ISLAMABAD: Turkish Prime Minister Recep Tayyip Erdogan has returned home but will the healing touch that he brought to our fractious politics during his visit to Pakistan last?
While the answer lies with our politicians, the nation, which suffers the consequences of their perpetual polemics, hopes they would act on his advice of ‘peaceful co-existence’ as patiently as they had listened to it.
After all, democracy demands politicians be patient, instead of trying the patience of others, rivals or not.
Since the leadership of both the ruling PPP and the opposition PML-N have good rapport with the Turkish statesman, people expect them to take the advice of their common and experienced friend.
Peaceful co-existence was the constant refrain of Mr Erdogan in his interactions and appearances in Pakistan. He has also been in touch with the third force — Imran Khan of PTI.
People filling the visitors’ galleries of the National Assembly last Monday, to listen to the Turkish prime minister's address to the joint session of the parliament, were bemused by the bonhomie on display on the occasion. Prime Minister Yousuf Raza Gilani, the leader of the house, and Chaudhry Nisar Ali, the leader of the opposition, both praised Mr Erdogan high as the able and sole spokesperson of the Islamic world. However, it was the political correctness displayed by the PML-N, which does not accept Mr Gilani as lawful prime minister, that proved more telling.
Sitting in the press gallery and hearing these speeches one felt if a saviour had descended upon the troubled country who would guide it to safety and a new era of peace and prosperity.
One couldn't be faulted for the feeling as just before Mr Erdogan arrived, the PPP and PML-N appeared headed for a replay of their rivalries of the 1990s, providing the army once again an excuse to stage another coup.
Now, despite refusing legitimacy to Prime Minister Gilani and his cabinet, the PML-N is in talks with the PPP in the parliament on agreeing on a new chief election commissioner. And the ruling PPP is trying to persuade senior PML-N leaders for smooth passage of the new national budget. Whether Mr Erdogan's advice led them to the negotiations or not, it is fact that they returned to the negotiation table when things looked going over the brink.
According to PPP lawmakers in the know, “every single issue under the sun which Pakistan is currently facing” came under discussion in the talks between Prime Minister Gilani and Prime Minister Erdogan.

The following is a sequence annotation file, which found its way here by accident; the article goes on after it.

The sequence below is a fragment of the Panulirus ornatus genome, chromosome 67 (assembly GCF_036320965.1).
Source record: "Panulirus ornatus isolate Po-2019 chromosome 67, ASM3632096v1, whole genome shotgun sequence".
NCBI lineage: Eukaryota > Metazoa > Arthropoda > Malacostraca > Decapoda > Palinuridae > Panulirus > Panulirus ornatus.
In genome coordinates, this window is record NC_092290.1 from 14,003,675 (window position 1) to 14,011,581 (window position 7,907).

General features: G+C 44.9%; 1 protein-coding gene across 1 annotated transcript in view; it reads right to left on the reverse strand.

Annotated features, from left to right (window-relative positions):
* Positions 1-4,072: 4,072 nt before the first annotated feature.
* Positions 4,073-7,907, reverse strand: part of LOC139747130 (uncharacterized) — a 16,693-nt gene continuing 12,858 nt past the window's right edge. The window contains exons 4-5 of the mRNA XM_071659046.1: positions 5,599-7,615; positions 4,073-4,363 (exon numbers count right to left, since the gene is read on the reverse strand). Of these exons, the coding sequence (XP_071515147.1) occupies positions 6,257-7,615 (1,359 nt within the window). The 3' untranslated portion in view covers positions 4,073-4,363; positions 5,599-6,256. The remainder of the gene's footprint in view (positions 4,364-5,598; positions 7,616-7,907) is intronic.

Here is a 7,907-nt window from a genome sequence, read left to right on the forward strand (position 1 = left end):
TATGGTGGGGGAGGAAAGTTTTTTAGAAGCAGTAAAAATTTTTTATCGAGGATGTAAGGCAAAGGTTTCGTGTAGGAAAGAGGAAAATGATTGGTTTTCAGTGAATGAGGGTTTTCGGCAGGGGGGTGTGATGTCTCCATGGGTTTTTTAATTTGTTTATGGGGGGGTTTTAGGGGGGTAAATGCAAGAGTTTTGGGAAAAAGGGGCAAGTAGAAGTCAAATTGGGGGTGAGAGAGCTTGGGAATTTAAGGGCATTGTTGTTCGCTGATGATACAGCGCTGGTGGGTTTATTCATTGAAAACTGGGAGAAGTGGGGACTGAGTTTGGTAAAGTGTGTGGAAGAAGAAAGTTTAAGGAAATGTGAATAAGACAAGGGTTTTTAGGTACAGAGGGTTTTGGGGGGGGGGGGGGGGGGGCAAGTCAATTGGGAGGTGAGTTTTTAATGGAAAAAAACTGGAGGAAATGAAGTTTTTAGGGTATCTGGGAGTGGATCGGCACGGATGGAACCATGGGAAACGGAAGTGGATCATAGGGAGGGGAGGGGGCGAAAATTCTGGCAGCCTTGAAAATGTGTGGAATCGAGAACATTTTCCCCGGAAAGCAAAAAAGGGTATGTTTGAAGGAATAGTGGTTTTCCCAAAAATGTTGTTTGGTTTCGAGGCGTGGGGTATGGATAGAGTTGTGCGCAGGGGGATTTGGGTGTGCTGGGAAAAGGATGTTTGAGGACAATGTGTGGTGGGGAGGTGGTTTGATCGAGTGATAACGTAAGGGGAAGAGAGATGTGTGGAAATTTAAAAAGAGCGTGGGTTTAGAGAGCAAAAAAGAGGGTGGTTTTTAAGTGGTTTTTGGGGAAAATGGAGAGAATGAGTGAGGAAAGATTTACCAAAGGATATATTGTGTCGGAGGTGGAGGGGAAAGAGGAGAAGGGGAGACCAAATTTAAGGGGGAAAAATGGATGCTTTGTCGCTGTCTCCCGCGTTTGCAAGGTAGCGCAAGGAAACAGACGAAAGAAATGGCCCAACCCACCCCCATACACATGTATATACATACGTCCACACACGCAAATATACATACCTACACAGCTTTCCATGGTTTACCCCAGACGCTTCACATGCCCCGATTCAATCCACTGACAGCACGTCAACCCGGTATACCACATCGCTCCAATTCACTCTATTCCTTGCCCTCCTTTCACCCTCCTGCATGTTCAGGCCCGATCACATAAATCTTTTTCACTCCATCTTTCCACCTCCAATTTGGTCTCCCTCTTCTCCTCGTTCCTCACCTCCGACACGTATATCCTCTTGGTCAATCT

“Be it the Supreme Court verdict against Mr Gilani, the blockade of Nato supplies, or the stand-off between PPP and PML-N over the legal status of Mr Gilani, we explained him government's position in detail to which he listened patiently,” a federal minister said.
Mr Erdogan's advice on all these issues was to avoid taking extreme positions and try to find some middle ground, the PPP minister said. “He didn't say in so many words whether Mr Gilani should resign following his conviction by the apex court, nor pressed the government to re-open Nato supply lines. He repeatedly advised that you people have to keep the country's interest first and foremost vis-a-vis routine politics.”
At a press conference, Mr Erdogan openly advised the leaders of the two parties to avoid confrontation. “If rulers of the country keep on fighting at the top, their people will have nothing but sufferings,” he said.
On the ongoing impasse between the PPP and PML-N, the Turkish premier wanted the two parties to sit down and find some common ground, said another PPP lawmaker, predicting “substantial drop” in the war of words between them.
Prime Minister Gilani, however, recently sharpened his criticism of PML-N leadership when it resumed its demand for his resignation. A senior leader of PML-N said his party, which considers itself close to Prime Minister Erdogan's Justice and Development Party, had been advised by the Turkish prime minister “to exercise restraint and avoid politics of confrontation”.
It could mean that Mr Erdogan suggested that the PML-N wait for the general elections due in March next year for the sake of a smooth transfer of power.
In the opinion of the PML-N leader passage of the fifth budget in June would essentially mean completion of the government's five-year constitutional term. “Therefore our entire focus should be on next elections,” he said, noting that the 20th Constitution amendment had given the PML-N a big say in choosing the next chief election commissioner and caretaker setup.